New Zealand has nine tracks classified by the Department of Conservation as official Great Walks. The Cape Brett Walkway isn’t one of them, but in terms of sheer beauty, it really should be. At just over 16km (10 miles) each way, and with numerous steep climbs and descents, it is however challenging but so very rewarding. For most, this is a two day hike, from Rawhiti to the Cape Brett lighthouse, spending a night in the converted lighthouse keeper's cottage on day one before returning the next day via the same route. Expect to take 6 - 7 hours each way or even longer as you’ll stop many times along the way to enjoy the stunning coastal vistas and clifftop views. The last 2kms is particularly spectacular but you better have a head for heights as the track follows the cliff edge with sheer drops to the ocean, 100m below.

The overnight hut is basic but comfortable with 23 bunk beds spread over two rooms and a central area. There’s also a communal kitchen/dining area with gas hobs and various pots and utensils. There is however no electricity so take a torch or candles. Some toilet paper would also be a good idea. While there is running water, we were advised to carry in all the drinking water we needed as there seems to be an ongoing problem with salt getting into the water supply. We tasted the water and while it wasn’t unbearably, it definitely didn’t taste great.

If the thought of a two day hike doesn’t excite you, there is a shorter option which is to catch a water taxi which comes ashore in Deep Water Cove and from here it’s about 2 - 3 hours walk to the hut. If you do decide to do the entire walk from Rawhiti bear in mind that you will need to pay for a walkway permit as the track passes through private land. You can pay for this and for your overnight stay in the hut online on the DOC website.

Finally, parking is something else you’ll want to consider if walking the full route from Rawhiti. There is no parking area at the start of the track itself and it’s not advisable to leave your car on the side of the road overnight. A number of the locals do however allow visitors to park on their grounds for a small fee, with 253 Rawhiti Road mentioned as the ‘official’ parking area on the DOC website. Just look out for the sign at the postboxes on your right as you come down the hill into Kaingahoa Bay. Drive into the gate and park immediately to your left. Don’t forget to bring some cash to put in the small cash box nailed to the post, $5 per car per day (as at August 2016).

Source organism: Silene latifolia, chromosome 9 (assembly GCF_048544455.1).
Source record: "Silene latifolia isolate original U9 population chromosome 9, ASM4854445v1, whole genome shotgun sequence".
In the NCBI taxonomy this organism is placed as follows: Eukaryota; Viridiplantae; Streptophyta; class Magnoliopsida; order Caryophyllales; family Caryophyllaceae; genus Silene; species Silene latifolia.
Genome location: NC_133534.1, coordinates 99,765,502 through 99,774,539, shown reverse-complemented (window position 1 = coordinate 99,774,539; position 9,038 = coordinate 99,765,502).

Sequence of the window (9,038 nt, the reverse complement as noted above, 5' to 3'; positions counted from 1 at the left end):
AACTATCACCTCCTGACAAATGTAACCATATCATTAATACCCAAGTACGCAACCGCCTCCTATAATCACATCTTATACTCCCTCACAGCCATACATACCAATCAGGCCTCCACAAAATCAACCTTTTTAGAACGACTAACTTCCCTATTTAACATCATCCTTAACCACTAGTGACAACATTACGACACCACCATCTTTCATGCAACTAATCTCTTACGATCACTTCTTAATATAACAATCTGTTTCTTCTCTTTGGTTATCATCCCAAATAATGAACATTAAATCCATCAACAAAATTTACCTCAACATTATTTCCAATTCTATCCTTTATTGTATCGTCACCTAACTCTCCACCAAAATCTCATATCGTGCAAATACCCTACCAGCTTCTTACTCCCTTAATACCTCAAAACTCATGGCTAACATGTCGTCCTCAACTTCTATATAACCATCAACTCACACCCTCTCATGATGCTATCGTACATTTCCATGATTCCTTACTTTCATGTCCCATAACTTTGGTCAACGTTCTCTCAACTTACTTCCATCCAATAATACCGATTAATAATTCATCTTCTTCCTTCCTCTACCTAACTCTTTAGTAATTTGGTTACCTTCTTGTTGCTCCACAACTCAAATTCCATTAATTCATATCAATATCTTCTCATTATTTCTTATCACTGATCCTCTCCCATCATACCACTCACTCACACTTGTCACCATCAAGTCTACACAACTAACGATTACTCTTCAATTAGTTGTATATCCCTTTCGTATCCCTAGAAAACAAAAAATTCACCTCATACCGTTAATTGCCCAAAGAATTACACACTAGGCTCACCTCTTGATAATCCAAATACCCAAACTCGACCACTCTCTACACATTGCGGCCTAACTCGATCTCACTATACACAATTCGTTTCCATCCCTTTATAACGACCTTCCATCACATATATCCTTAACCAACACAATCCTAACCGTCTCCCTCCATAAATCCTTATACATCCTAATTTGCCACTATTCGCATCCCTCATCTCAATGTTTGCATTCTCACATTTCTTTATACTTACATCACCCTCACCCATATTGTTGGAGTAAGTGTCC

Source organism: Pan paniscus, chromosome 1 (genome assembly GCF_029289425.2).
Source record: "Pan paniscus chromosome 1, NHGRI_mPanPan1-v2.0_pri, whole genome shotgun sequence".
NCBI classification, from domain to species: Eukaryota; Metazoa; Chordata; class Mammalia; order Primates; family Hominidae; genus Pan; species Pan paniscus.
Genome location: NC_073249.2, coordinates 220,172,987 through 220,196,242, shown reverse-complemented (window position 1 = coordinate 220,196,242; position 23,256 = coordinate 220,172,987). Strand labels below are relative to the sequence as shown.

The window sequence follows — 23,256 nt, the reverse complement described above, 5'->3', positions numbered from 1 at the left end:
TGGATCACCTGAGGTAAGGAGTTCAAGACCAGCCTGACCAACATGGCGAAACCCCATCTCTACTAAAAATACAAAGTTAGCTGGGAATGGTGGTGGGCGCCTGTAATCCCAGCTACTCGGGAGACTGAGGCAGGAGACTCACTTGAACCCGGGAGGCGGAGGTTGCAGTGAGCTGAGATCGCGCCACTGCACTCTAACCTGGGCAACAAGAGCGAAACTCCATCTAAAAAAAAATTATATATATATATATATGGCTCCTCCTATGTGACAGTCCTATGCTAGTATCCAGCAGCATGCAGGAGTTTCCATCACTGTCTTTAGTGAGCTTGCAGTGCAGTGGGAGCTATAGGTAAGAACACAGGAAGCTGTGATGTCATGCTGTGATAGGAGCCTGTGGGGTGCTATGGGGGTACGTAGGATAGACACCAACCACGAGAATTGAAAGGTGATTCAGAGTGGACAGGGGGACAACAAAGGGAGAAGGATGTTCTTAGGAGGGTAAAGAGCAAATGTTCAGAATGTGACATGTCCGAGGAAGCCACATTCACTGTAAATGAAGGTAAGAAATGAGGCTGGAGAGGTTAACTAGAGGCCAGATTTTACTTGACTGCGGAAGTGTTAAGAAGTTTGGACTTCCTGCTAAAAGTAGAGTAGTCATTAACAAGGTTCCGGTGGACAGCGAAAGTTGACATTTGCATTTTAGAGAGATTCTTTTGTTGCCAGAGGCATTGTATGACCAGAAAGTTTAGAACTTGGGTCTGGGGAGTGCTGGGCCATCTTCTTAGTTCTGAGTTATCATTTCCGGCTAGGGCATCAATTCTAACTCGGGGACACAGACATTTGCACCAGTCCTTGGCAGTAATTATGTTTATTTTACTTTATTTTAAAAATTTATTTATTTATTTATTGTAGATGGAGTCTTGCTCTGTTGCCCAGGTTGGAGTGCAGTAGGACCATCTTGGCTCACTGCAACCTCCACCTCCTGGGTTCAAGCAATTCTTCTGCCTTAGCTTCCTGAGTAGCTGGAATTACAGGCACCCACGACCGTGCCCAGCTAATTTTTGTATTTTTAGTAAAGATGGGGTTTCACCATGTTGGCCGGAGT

7  Thank OutThere-Kiwi
This review is the subjective opinion of a TripAdvisor member and not of TripAdvisor LLC
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Reviewed 14 April 2016

We caught the water taxi (Dive Ops) from Rawhiti to Deep Water Cove. There is parking at Rawhiti for a $5 fee. The ride takes about 20 minutes to Deep Water Cove. The lady gave us lots of information on the walk. We walked the from Deep Water Cove to the hut at Cape Brett. This is probably the hardest part of the walk but you are rewarded with great views. The hut has gas and running water but not drinking water. Don't forget your torch, candles or headlamp. The toilets are not so great with people not using the sawdust. We swam at Cape Brett in lovely clear water. Pack your snorkel if you have space .The hut has a lot of information on the history of the site - do leave some time to read the books.
We walked back to Rawhiti the next day. Unfortunately it rained which made the downhills really slippery. This walk does require a high level of fitness but well worth doing. The walk from Deep Water Cove to Rawhiti requires a permit from DOC and the hut can be booked online on the doc website or through Paihia visitor centre

2  Thank dlcNz
This review is the subjective opinion of a TripAdvisor member and not of TripAdvisor LLC